By Lambert Strether of Corrente.
Bird Song of the Day
Sounds like the person making the audio was walking on crunchy gravel!
Rising in the South, interestingly. Delta?* This after only 48.8% of the US population is fully vaccinated. (For those following at along at home, that’s not even a majority). And our public health establishment has discredited non-pharmaceutical interventions like masking, and has been fighting treatment tooth and nail, as hard as they fought aerosols, good job.
* “After waiting, Steve Scalise gets COVID vaccine, calls it ‘safe and effective'” [Times-Picayune]. “Why did the No. 2 Republican in the House wait until now? ‘Especially with the delta variant becoming a lot more aggressive and seeing another spike, it was a good time to do it,” he said in an interview. ‘When you talk to people who run hospitals, in New Orleans or other states, 90% of people in hospital with delta variant have not been vaccinated. That’s another signal the vaccine works.'”
“Public health officials have tools to beat back Covid again. Does anyone want to use them?” [STAT]. “Before Covid-19 vaccines, public health officials fought off the pandemic with the only tools they had: mask-wearing, social distancing, school closures, and limits on the size of gatherings. Now, with cases surging again in much of the United States due to the highly transmissible Delta variant, those tools could still make a measurable difference at a critical moment — but not if the public is unwilling to use them. A year and a half after Covid restrictions were first implemented, people have had it with the pandemic. Other than highly effective vaccines, which haven’t been accepted by enough people to quash spread of the new SARS-CoV-2 variant, there are no new tools in the public health toolbox, and people have absolutely no interest in reusing the ones that it does contain. Those sentiments are, in effect, tying the hands of exhausted health officials.” • All the way back to the lousy messaging from public health officials, so-called. Meanwhile, Biden, like Fauci before him, tells Noble Lies about breakthrough.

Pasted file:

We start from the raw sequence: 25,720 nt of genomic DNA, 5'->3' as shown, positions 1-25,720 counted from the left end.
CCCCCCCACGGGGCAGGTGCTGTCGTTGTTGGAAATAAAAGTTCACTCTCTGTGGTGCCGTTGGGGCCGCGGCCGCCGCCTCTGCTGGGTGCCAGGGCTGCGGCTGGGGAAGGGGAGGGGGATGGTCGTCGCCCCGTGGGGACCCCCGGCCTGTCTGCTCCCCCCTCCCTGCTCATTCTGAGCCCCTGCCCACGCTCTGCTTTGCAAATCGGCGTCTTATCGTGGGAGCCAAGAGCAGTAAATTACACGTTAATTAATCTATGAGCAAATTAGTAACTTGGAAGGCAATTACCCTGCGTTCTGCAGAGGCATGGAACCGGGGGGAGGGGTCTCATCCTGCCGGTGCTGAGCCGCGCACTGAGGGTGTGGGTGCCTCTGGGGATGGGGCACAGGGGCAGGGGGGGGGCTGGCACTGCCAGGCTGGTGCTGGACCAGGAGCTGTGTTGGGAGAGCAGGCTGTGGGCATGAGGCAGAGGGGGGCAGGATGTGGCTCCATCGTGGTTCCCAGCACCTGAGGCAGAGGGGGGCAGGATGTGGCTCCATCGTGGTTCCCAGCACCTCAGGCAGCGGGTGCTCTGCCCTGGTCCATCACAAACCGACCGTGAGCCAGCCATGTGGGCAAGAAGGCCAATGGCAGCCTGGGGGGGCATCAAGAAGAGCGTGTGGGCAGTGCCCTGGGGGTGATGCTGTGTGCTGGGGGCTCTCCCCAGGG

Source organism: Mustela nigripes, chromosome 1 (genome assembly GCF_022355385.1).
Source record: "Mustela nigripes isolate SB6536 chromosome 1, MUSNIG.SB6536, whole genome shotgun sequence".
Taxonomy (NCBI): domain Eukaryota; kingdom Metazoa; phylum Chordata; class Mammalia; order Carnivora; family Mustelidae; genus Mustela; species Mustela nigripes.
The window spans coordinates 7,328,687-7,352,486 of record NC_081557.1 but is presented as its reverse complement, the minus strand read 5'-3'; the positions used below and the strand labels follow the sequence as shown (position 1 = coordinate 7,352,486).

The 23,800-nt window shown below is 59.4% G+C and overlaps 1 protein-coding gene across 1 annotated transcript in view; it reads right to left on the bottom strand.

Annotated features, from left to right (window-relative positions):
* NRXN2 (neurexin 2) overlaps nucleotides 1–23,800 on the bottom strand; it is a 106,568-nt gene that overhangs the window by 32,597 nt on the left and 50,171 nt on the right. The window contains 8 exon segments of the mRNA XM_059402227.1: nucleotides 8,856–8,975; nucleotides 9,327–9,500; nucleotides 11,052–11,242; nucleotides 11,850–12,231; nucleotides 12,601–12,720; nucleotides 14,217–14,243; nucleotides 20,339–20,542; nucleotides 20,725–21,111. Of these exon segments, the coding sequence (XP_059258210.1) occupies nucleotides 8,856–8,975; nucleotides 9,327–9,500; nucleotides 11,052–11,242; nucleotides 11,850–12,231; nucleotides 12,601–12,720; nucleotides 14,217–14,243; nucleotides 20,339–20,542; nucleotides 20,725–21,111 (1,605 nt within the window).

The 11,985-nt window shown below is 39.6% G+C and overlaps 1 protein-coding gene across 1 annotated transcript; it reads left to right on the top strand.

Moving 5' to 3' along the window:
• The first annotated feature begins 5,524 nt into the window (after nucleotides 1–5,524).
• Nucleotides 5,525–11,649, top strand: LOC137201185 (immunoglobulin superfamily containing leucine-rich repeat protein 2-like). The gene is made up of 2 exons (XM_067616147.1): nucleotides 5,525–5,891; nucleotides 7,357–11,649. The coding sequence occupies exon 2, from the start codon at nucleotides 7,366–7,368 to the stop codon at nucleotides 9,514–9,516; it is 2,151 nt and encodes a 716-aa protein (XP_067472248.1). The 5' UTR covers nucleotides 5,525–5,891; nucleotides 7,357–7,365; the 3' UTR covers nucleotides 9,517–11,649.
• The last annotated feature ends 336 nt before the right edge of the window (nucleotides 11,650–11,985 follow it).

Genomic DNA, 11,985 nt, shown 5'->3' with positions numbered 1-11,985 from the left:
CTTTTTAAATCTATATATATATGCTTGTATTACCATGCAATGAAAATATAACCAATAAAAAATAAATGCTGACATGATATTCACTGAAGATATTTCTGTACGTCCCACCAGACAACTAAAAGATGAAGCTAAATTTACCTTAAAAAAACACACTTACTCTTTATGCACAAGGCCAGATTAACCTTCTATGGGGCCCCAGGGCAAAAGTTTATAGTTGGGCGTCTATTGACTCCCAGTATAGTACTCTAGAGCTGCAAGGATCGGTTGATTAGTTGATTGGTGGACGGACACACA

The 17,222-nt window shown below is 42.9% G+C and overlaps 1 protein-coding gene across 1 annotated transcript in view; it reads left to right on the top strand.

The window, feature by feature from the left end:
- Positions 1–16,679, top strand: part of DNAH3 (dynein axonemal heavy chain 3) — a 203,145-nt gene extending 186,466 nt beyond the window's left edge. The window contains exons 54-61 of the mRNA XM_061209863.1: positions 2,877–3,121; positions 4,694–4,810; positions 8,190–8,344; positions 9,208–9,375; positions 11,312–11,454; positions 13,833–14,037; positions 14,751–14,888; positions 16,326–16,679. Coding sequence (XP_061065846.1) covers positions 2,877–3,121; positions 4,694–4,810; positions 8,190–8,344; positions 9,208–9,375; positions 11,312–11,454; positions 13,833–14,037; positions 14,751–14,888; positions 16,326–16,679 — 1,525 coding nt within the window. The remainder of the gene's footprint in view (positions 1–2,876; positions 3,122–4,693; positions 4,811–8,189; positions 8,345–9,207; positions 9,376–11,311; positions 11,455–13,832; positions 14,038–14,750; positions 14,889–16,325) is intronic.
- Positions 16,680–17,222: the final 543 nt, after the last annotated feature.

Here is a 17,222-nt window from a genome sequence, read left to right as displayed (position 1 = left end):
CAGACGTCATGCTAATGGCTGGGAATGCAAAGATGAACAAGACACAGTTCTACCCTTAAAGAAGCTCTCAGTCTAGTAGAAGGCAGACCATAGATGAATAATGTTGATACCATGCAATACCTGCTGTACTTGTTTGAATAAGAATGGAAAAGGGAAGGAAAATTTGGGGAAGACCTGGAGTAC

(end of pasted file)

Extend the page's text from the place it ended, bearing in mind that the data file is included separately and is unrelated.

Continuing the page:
Case count by United States regions:
The non-triumphalist black line of today’s new normal is a moves farther above the peak of the first wave, back in early 2020. (Note that these numbers are if anything understated, since the CDC does not collect breakthrough infections unless they involve hospitalization, and encourages health administrators in the states and localities not to collect the data either.) We should know the impact of travel and all the family gatherings by July 4 + 14 call it July 21 or so. And of course summer camp, Bible School, etc. NOTE: That was yesterday. I’m perfectly happy to call the beginning of a new wave (the fifth?), even if we don’t know how high it will go. So far, the country is dodging a bullet in terms of hospitalization and death ((no longer going down, but not spiking either). I don’t know why that is. (Long Covid is another matter.)
Gamma Variant Accounts For 4 Times More Illinois COVID-19 Cases Than Better Known Delta Variant CBS Chicago. Gamma = P.1.
Covid cases top ten states: for the last four weeks (hat tip, alert reader Lou Anton):
California and Texas on the rise again.
More red. Last release:
(Red means getting worse, green means bad but getting better. This chart updates Tuesdays and Fridays, presumbly by end-of-day.)
South running away with the field. But other regions now playing catch-up.
Hospitaliztion flattens, no longer in decline.
Deaths (Our World in Data):
Deaths flatten after increasing.